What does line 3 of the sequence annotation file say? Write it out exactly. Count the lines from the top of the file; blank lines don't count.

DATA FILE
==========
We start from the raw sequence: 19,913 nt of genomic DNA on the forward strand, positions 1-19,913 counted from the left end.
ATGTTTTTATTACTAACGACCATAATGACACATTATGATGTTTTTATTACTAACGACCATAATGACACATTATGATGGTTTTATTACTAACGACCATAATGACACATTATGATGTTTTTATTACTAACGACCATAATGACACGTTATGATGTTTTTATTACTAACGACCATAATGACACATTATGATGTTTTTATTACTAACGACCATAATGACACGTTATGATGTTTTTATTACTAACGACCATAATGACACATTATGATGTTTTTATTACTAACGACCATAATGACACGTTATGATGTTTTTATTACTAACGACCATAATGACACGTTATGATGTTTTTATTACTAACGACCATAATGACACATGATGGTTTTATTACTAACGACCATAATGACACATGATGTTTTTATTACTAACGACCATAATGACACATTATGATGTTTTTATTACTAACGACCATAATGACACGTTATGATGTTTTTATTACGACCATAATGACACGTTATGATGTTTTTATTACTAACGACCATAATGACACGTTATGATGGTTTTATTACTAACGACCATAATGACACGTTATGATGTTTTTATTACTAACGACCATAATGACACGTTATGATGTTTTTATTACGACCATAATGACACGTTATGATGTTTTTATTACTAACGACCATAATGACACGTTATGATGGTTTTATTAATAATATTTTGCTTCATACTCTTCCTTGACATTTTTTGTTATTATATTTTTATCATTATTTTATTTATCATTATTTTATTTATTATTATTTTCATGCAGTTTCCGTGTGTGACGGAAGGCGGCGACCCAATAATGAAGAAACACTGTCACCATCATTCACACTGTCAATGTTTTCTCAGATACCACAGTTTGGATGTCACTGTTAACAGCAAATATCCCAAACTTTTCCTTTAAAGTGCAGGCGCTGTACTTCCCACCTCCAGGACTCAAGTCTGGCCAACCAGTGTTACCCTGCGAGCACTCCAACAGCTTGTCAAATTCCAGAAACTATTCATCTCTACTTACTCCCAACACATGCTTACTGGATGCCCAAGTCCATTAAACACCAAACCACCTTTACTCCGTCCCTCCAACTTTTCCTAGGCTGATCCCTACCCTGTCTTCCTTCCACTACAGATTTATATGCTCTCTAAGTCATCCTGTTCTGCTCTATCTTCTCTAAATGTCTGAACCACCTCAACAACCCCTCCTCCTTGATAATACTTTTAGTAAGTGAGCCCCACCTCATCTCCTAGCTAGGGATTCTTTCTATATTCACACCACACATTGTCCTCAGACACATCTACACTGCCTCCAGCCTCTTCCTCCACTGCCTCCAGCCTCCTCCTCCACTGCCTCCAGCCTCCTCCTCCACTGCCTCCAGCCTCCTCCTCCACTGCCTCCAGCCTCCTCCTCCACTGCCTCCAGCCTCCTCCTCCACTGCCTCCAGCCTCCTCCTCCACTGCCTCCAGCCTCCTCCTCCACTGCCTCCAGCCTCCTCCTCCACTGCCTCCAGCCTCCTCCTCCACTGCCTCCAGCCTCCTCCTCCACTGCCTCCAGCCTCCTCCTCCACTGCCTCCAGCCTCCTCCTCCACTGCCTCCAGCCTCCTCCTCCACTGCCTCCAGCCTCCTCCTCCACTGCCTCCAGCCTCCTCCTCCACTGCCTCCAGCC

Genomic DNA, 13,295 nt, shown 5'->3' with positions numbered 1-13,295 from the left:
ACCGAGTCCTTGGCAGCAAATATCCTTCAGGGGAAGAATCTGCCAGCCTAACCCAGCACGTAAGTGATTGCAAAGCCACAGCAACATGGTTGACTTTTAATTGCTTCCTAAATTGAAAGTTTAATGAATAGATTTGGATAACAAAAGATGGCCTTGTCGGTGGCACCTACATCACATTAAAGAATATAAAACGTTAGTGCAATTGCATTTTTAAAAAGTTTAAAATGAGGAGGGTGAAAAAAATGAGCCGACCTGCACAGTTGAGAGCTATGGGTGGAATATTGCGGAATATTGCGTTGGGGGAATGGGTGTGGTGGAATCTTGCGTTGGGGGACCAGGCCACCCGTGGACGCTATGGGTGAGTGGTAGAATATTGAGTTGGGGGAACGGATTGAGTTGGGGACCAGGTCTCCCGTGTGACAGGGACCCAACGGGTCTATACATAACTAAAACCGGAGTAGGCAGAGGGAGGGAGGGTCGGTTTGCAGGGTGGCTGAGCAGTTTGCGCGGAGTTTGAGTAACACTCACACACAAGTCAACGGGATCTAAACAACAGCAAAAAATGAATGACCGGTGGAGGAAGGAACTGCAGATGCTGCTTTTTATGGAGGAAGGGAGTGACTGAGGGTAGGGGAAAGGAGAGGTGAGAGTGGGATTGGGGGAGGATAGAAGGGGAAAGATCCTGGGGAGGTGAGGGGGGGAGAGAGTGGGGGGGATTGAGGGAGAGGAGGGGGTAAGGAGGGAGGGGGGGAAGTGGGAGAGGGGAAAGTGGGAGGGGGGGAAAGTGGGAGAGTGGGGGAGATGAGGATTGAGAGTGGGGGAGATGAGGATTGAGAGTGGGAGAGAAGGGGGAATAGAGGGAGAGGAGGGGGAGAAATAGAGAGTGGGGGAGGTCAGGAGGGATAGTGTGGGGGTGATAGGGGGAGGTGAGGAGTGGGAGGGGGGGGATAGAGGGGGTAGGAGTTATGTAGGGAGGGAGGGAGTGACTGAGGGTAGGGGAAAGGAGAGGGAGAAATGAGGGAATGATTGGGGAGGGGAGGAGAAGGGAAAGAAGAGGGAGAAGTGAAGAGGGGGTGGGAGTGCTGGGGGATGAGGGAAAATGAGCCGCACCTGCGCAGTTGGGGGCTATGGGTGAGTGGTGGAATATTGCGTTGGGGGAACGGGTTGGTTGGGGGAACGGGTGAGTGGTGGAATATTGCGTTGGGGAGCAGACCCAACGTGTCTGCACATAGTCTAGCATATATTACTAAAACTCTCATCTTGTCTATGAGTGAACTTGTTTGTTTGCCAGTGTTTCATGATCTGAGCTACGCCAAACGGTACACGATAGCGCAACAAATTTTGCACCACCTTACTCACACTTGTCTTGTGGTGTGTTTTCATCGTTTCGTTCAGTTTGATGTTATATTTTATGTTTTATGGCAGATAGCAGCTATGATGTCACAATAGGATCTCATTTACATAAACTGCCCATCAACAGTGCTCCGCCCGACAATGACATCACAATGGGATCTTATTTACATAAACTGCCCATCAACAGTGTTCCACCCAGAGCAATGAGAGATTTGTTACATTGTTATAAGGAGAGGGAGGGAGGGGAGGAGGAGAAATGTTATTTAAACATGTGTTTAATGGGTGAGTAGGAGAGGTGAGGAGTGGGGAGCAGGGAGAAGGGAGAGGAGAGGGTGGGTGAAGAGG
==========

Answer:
Genomic DNA, 13,295 nt, shown 5'->3' with positions numbered 1-13,295 from the left: